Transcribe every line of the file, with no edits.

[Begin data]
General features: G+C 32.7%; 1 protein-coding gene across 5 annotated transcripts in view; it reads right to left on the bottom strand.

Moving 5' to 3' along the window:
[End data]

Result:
General features: G+C 32.7%; 1 protein-coding gene across 5 annotated transcripts in view; it reads right to left on the bottom strand.

Moving 5' to 3' along the window: